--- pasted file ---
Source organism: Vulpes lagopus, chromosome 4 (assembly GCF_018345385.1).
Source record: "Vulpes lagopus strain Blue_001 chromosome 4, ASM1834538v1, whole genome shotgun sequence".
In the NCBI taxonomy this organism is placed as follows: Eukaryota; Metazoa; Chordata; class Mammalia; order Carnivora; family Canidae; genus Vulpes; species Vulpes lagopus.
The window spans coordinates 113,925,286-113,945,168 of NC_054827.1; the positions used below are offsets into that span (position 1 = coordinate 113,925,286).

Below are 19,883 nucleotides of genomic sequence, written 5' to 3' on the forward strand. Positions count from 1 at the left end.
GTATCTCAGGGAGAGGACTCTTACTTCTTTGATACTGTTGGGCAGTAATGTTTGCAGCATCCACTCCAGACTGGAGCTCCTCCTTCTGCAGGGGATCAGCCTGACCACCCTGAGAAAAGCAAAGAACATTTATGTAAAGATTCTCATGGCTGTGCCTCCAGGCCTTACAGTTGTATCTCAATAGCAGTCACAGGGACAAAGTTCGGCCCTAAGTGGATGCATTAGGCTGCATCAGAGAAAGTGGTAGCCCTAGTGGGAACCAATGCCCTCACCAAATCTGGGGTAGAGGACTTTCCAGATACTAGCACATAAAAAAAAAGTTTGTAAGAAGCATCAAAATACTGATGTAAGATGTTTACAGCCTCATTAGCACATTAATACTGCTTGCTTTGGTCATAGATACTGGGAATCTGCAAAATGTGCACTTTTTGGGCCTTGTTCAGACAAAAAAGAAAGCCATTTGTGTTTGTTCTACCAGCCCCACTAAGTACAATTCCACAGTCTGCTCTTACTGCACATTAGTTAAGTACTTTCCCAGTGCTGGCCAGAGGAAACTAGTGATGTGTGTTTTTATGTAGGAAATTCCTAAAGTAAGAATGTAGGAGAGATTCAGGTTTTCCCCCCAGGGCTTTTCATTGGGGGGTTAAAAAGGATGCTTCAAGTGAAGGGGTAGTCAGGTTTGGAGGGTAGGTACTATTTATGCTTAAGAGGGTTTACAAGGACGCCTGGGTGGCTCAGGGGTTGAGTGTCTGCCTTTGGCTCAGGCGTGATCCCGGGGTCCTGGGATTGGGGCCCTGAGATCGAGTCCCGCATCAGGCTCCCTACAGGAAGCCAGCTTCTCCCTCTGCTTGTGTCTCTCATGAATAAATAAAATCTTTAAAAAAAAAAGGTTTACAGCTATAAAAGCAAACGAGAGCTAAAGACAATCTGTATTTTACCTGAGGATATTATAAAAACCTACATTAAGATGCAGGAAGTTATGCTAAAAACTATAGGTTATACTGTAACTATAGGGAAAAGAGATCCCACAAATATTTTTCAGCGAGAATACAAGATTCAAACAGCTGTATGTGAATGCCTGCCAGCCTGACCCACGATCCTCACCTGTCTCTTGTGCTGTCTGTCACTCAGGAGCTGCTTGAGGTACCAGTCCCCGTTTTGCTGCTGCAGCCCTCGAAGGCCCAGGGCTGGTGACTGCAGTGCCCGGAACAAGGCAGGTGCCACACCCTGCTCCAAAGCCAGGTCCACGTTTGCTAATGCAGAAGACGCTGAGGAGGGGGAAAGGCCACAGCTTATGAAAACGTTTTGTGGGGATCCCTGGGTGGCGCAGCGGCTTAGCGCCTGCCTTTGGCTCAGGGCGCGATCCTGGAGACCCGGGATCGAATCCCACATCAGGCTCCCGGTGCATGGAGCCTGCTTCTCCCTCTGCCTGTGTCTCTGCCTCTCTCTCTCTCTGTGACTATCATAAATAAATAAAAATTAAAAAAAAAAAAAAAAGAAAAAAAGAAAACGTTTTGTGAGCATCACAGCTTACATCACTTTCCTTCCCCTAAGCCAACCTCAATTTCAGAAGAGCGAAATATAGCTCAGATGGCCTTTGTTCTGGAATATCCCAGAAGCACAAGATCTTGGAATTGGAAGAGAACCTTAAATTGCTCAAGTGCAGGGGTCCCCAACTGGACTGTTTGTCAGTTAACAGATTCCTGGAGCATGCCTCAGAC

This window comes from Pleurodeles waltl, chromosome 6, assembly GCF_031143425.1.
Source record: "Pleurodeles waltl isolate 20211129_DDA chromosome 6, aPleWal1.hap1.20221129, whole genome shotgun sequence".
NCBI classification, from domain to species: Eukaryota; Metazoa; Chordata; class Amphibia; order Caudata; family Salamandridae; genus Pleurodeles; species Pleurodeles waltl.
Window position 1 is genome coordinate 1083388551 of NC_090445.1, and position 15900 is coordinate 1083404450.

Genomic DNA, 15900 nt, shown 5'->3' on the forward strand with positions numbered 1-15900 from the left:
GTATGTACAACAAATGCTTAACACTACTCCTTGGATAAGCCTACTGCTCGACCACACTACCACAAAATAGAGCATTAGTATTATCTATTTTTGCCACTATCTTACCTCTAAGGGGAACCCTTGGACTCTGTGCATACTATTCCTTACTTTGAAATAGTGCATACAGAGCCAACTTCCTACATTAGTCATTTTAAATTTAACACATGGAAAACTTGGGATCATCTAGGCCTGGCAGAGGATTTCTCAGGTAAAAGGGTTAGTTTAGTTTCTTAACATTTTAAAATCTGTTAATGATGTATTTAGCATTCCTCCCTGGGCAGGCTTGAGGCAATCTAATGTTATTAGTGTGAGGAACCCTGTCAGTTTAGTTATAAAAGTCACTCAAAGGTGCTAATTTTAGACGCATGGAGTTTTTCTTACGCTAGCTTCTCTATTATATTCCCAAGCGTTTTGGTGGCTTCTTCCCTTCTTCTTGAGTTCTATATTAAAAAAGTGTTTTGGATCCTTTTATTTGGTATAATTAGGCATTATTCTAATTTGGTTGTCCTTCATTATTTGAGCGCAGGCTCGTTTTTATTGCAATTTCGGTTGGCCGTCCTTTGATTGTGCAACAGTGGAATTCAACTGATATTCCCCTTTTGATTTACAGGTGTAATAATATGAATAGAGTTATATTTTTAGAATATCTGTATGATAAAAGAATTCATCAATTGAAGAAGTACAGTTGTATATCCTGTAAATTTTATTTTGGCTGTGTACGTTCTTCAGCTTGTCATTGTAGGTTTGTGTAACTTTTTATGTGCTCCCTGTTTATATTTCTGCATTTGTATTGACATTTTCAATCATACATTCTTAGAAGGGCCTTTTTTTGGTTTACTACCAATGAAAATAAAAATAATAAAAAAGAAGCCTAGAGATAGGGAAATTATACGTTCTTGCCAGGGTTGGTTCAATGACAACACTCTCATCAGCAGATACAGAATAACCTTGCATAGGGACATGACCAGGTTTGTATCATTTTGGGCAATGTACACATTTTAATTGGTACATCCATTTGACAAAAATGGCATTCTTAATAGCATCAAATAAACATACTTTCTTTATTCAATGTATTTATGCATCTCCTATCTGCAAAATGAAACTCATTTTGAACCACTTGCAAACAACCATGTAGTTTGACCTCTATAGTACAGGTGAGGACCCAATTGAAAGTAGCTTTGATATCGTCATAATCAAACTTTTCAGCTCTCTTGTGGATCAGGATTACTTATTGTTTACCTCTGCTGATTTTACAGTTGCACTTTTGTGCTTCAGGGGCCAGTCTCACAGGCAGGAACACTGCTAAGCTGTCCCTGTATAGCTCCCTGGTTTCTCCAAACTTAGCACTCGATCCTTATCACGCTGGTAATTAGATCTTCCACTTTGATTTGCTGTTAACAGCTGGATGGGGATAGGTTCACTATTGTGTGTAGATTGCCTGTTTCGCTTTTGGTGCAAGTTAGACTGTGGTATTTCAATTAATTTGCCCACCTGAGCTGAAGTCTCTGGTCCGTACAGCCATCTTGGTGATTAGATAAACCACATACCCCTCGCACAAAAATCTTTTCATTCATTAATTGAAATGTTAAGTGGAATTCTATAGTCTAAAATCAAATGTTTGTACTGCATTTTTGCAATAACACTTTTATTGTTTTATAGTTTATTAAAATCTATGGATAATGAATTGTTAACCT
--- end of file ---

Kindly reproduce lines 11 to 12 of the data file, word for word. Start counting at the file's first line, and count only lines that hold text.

Genomic DNA, 15900 nt, shown 5'->3' on the forward strand with positions numbered 1-15900 from the left:
GTATGTACAACAAATGCTTAACACTACTCCTTGGATAAGCCTACTGCTCGACCACACTACCACAAAATAGAGCATTAGTATTATCTATTTTTGCCACTATCTTACCTCTAAGGGGAACCCTTGGACTCTGTGCATACTATTCCTTACTTTGAAATAGTGCATACAGAGCCAACTTCCTACATTAGTCATTTTAAATTTAACACATGGAAAACTTGGGATCATCTAGGCCTGGCAGAGGATTTCTCAGGTAAAAGGGTTAGTTTAGTTTCTTAACATTTTAAAATCTGTTAATGATGTATTTAGCATTCCTCCCTGGGCAGGCTTGAGGCAATCTAATGTTATTAGTGTGAGGAACCCTGTCAGTTTAGTTATAAAAGTCACTCAAAGGTGCTAATTTTAGACGCATGGAGTTTTTCTTACGCTAGCTTCTCTATTATATTCCCAAGCGTTTTGGTGGCTTCTTCCCTTCTTCTTGAGTTCTATATTAAAAAAGTGTTTTGGATCCTTTTATTTGGTATAATTAGGCATTATTCTAATTTGGTTGTCCTTCATTATTTGAGCGCAGGCTCGTTTTTATTGCAATTTCGGTTGGCCGTCCTTTGATTGTGCAACAGTGGAATTCAACTGATATTCCCCTTTTGATTTACAGGTGTAATAATATGAATAGAGTTATATTTTTAGAATATCTGTATGATAAAAGAATTCATCAATTGAAGAAGTACAGTTGTATATCCTGTAAATTTTATTTTGGCTGTGTACGTTCTTCAGCTTGTCATTGTAGGTTTGTGTAACTTTTTATGTGCTCCCTGTTTATATTTCTGCATTTGTATTGACATTTTCAATCATACATTCTTAGAAGGGCCTTTTTTTGGTTTACTACCAATGAAAATAAAAATAATAAAAAAGAAGCCTAGAGATAGGGAAATTATACGTTCTTGCCAGGGTTGGTTCAATGACAACACTCTCATCAGCAGATACAGAATAACCTTGCATAGGGACATGACCAGGTTTGTATCATTTTGGGCAATGTACACATTTTAATTGGTACATCCATTTGACAAAAATGGCATTCTTAATAGCATCAAATAAACATACTTTCTTTATTCAATGTATTTATGCATCTCCTATCTGCAAAATGAAACTCATTTTGAACCACTTGCAAACAACCATGTAGTTTGACCTCTATAGTACAGGTGAGGACCCAATTGAAAGTAGCTTTGATATCGTCATAATCAAACTTTTCAGCTCTCTTGTGGATCAGGATTACTTATTGTTTACCTCTGCTGATTTTACAGTTGCACTTTTGTGCTTCAGGGGCCAGTCTCACAGGCAGGAACACTGCTAAGCTGTCCCTGTATAGCTCCCTGGTTTCTCCAAACTTAGCACTCGATCCTTATCACGCTGGTAATTAGATCTTCCACTTTGATTTGCTGTTAACAGCTGGATGGGGATAGGTTCACTATTGTGTGTAGATTGCCTGTTTCGCTTTTGGTGCAAGTTAGACTGTGGTATTTCAATTAATTTGCCCACCTGAGCTGAAGTCTCTGGTCCGTACAGCCATCTTGGTGATTAGATAAACCACATACCCCTCGCACAAAAATCTTTTCATTCATTAATTGAAATGTTAAGTGGAATTCTATAGTCTAAAATCAAATGTTTGTACTGCATTTTTGCAATAACACTTTTATTGTTTTATAGTTTATTAAAATCTATGGATAATGAATTGTTAACCT